During your time as a Kid Reporter, you spoke out against anti-Asian violence and wrote an important story about discrimination against Asian-Americans in the U.S. Can you share more about that experience?

I wrote the article after the Atlanta spa shooting in 2021. The pandemic was hot on our heels, and discrimination against Asian Americans was on the rise, with various hate crimes and other violent attacks. Being an Asian American myself, I was shocked that these things were happening to us across the country, even across the globe. I was shocked that people blamed the origins of COVID on Asian Americans, without even attempting to inform themselves of the facts or make properly informed decisions. Why would they attack innocent people just because of baseless opinions, or just because of the color of our skin? Taking the blame out on innocent people is a massive low.








With these sentiments, I was soon invited to speak at Stop Asian Hate movements. There were many AAPI, students, and people of all backgrounds there who came to the movement together. We have had enough. I interviewed Kelly Yang again for this article, and I agree with her that it’s important to let out our pain and anger, because those are our strongest voices and typically the most direct way as a majority to reach lawmakers. It was my first time speaking to a large public audience, but I had prepared beforehand, and I spoke from the heart. Seeing so many supportive faces there made me believe everything we do can make a change for our community, regardless of how small. By writing this article, I hoped it could reach people across the country to stand up and fight with their voices, as well, because our voices do matter, and I think this shows that.

You also reported on the COVID-19 Hate Crimes Act, which made the reporting of hate crimes on the local and state level more accessible. What did you learn from interviewing Representatives Grace Meng, who introduced the bill, and David Price, who represented your district in North Carolina at the time?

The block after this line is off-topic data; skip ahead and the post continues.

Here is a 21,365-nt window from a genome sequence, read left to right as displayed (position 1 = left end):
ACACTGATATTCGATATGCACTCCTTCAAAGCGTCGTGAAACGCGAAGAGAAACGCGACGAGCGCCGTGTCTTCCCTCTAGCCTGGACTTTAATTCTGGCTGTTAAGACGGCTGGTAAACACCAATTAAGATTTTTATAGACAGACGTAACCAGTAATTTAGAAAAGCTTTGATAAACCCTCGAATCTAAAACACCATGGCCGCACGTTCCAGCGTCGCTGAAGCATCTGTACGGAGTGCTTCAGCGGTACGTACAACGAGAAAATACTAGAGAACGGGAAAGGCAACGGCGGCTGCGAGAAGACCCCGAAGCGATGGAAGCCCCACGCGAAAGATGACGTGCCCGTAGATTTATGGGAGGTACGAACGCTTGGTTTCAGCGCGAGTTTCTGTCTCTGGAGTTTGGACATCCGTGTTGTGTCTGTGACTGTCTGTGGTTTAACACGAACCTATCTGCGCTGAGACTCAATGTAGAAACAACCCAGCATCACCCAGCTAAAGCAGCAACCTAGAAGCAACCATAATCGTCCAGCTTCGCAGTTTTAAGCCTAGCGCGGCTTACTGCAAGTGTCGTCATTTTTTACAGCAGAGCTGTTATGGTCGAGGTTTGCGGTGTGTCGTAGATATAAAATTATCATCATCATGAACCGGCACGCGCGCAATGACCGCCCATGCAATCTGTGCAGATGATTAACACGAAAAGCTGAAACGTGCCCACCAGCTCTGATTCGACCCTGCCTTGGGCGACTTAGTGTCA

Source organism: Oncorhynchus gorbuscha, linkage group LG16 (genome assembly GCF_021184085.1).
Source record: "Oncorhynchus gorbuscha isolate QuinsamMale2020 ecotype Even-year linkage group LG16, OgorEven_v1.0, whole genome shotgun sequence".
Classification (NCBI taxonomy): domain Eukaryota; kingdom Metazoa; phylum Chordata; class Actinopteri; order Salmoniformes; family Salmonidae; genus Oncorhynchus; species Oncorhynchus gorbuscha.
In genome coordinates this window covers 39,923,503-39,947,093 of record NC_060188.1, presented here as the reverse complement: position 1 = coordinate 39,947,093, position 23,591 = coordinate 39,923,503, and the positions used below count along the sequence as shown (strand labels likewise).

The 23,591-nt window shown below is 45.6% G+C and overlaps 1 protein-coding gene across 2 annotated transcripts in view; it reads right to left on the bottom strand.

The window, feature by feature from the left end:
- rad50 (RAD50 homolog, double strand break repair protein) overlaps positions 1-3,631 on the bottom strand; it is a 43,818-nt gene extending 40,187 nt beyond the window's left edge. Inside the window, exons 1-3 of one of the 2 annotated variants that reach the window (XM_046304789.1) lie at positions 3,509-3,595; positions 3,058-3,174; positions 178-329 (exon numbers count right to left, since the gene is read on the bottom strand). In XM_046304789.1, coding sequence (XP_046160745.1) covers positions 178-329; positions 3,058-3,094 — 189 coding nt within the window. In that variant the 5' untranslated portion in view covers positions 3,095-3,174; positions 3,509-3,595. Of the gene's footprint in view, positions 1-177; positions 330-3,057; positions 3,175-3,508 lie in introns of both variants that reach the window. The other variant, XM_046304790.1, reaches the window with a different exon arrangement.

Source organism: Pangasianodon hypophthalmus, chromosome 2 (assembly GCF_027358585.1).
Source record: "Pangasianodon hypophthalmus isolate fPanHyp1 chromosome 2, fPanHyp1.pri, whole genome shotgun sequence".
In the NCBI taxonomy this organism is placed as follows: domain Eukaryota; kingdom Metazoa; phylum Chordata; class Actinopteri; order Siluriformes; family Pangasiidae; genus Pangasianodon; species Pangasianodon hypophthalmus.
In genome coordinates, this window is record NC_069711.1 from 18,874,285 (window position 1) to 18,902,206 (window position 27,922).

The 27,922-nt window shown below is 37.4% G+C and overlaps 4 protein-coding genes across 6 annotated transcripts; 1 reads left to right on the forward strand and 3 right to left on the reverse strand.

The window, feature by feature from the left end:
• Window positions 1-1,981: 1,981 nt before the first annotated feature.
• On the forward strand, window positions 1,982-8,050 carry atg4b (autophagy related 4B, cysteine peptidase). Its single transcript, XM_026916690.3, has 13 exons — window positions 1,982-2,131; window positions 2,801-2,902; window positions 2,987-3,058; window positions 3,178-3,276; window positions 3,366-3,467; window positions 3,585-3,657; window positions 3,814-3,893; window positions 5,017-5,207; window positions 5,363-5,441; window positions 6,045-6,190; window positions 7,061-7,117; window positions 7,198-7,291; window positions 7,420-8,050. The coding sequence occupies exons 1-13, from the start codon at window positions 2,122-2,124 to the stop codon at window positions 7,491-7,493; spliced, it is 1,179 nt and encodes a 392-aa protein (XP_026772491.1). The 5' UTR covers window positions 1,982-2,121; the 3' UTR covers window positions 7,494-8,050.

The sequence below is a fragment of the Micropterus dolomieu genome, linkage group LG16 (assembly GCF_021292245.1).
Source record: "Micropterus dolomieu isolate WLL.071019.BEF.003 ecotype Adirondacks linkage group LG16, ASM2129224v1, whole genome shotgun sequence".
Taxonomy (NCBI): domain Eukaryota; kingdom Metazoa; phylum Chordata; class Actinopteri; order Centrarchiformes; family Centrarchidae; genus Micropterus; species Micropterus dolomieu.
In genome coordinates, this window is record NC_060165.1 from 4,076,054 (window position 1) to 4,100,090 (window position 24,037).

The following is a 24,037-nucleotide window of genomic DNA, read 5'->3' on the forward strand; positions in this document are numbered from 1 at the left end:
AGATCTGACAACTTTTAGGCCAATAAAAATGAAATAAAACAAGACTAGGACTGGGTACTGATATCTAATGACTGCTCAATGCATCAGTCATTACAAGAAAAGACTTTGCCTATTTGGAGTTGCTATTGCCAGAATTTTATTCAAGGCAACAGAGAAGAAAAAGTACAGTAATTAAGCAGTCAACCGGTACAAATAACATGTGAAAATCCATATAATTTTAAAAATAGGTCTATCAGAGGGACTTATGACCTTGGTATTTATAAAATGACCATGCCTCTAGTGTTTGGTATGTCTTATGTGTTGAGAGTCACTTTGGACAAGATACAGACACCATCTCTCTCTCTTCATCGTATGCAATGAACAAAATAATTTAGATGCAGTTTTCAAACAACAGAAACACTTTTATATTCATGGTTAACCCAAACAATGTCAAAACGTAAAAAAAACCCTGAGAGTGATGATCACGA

From interviewing Rep. Grace Meng, I learned that we as Asian Americans CAN reach lawmakers with our voices. For those who have low political efficacy, the COVID-19 Hate Crimes Act is proof that laws can be representative of you. As long as you never give up and keep making yourself heard, you will accomplish something.

Rep. Price said that Congress has a duty to protect people from hate crimes and racially-motivated violence. The federal government acknowledges and agrees that protecting these freedoms and rights is fundamentally important for all people in America. As long as a majority raises a concern, Congress should fully exercise their power to represent the wills of their constituents.

I know that just speaking out isn’t enough. Taking action is the most direct way to engage, which is what Ive been trying to do for a while now. For example, in February 2021, I sent a proposal to my school district. After weeks of planning, sending emails, and giving speeches, my school district became the first in the Carolinas to recognize Lunar New Year as a school holiday. Every school year, students and staff can now take the days off and celebrate the holiday with their friends and family. It has always been the Asian community’s dream to share our culture and happiness with everyone regardless of background or culture, so we are super proud of this achievement. They say I made history, and I am super proud!

What do you hope readers will take away from these stories?

Hopefully, readers can learn to stand up for what they think is right. Never be quiet. Always be loud with your voice, in a responsible and respectful manner, regardless of how small a contribution might be. Change cannot be made by raising a ruckus. Change can only be made with both parties in mutual and clear understanding.

What does Asian American, Native Hawaiian and Pacific Islander Heritage Month mean to you?

To me, AAPI Month is a time to recognize Asian American culture and contributions to society. People don’t usually think about it every day, but the idea of having a whole month reserved specifically for AAPI recognition means a lot in terms of inspiration and celebration. If the government recognizes our community, then we as Asian Americans have a lot more spirit and a lot more pride in sharing our culture.

Though, I do want to add that just because “our” month might only be a couple days long, Asian Americans do not stop doing great things. Every day, every year, we are still here and contributing to society. We are the fastest growing racial group in the country. So even though it is our tradition to stay humble, our achievements are astronomical. We've been fighting quietly for so long, and it's time for us to shine in the things we deserve. That’s why when I think of Michelle Yeoh, for example, I feel immensely proud. It took so long to get us these “firsts” compared to others. But that’s why we are so proud of our achievements because we know they are a result of our own hard work, without any strings attached or any fuss or drama.